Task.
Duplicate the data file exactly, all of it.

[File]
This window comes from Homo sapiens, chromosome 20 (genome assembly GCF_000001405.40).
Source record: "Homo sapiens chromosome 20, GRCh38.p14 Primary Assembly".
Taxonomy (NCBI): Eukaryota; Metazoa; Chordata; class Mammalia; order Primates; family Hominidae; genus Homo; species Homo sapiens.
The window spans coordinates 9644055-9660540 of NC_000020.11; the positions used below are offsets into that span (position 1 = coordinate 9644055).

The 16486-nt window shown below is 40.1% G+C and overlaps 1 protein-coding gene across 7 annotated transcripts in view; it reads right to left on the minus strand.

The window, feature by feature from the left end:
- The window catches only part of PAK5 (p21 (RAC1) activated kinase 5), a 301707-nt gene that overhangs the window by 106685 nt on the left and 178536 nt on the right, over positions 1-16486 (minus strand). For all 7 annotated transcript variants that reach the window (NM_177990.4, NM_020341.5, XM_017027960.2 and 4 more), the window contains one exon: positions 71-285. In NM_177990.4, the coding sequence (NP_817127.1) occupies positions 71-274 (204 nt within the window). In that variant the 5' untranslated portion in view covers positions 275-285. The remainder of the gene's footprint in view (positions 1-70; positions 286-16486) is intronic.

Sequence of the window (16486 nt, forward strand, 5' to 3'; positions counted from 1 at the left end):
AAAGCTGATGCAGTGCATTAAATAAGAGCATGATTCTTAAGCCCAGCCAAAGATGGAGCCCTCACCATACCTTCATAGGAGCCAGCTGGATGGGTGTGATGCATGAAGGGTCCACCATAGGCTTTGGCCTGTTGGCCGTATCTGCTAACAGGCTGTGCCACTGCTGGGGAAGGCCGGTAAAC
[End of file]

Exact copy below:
This window comes from Homo sapiens, chromosome 20 (genome assembly GCF_000001405.40).
Source record: "Homo sapiens chromosome 20, GRCh38.p14 Primary Assembly".
Taxonomy (NCBI): Eukaryota; Metazoa; Chordata; class Mammalia; order Primates; family Hominidae; genus Homo; species Homo sapiens.
The window spans coordinates 9644055-9660540 of NC_000020.11; the positions used below are offsets into that span (position 1 = coordinate 9644055).

The 16486-nt window shown below is 40.1% G+C and overlaps 1 protein-coding gene across 7 annotated transcripts in view; it reads right to left on the minus strand.

The window, feature by feature from the left end:
- The window catches only part of PAK5 (p21 (RAC1) activated kinase 5), a 301707-nt gene that overhangs the window by 106685 nt on the left and 178536 nt on the right, over positions 1-16486 (minus strand). For all 7 annotated transcript variants that reach the window (NM_177990.4, NM_020341.5, XM_017027960.2 and 4 more), the window contains one exon: positions 71-285. In NM_177990.4, the coding sequence (NP_817127.1) occupies positions 71-274 (204 nt within the window). In that variant the 5' untranslated portion in view covers positions 275-285. The remainder of the gene's footprint in view (positions 1-70; positions 286-16486) is intronic.

Sequence of the window (16486 nt, forward strand, 5' to 3'; positions counted from 1 at the left end):
AAAGCTGATGCAGTGCATTAAATAAGAGCATGATTCTTAAGCCCAGCCAAAGATGGAGCCCTCACCATACCTTCATAGGAGCCAGCTGGATGGGTGTGATGCATGAAGGGTCCACCATAGGCTTTGGCCTGTTGGCCGTATCTGCTAACAGGCTGTGCCACTGCTGGGGAAGGCCGGTAAAC